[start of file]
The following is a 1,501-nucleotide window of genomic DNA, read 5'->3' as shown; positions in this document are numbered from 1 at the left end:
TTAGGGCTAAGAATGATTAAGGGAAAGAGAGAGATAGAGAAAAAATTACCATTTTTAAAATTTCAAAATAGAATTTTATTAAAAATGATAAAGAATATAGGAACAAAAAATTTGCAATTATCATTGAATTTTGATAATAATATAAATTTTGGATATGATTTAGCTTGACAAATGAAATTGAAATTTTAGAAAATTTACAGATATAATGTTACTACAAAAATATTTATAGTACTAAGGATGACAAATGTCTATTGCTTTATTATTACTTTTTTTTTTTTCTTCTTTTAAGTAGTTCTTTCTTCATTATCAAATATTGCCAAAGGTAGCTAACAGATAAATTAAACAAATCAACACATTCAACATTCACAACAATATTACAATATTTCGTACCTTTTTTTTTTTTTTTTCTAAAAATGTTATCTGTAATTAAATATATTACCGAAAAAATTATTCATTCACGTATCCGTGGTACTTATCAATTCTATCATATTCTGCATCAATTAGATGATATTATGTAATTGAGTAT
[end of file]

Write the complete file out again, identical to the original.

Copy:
The following is a 1,501-nucleotide window of genomic DNA, read 5'->3' as shown; positions in this document are numbered from 1 at the left end:
TTAGGGCTAAGAATGATTAAGGGAAAGAGAGAGATAGAGAAAAAATTACCATTTTTAAAATTTCAAAATAGAATTTTATTAAAAATGATAAAGAATATAGGAACAAAAAATTTGCAATTATCATTGAATTTTGATAATAATATAAATTTTGGATATGATTTAGCTTGACAAATGAAATTGAAATTTTAGAAAATTTACAGATATAATGTTACTACAAAAATATTTATAGTACTAAGGATGACAAATGTCTATTGCTTTATTATTACTTTTTTTTTTTTCTTCTTTTAAGTAGTTCTTTCTTCATTATCAAATATTGCCAAAGGTAGCTAACAGATAAATTAAACAAATCAACACATTCAACATTCACAACAATATTACAATATTTCGTACCTTTTTTTTTTTTTTTTCTAAAAATGTTATCTGTAATTAAATATATTACCGAAAAAATTATTCATTCACGTATCCGTGGTACTTATCAATTCTATCATATTCTGCATCAATTAGATGATATTATGTAATTGAGTAT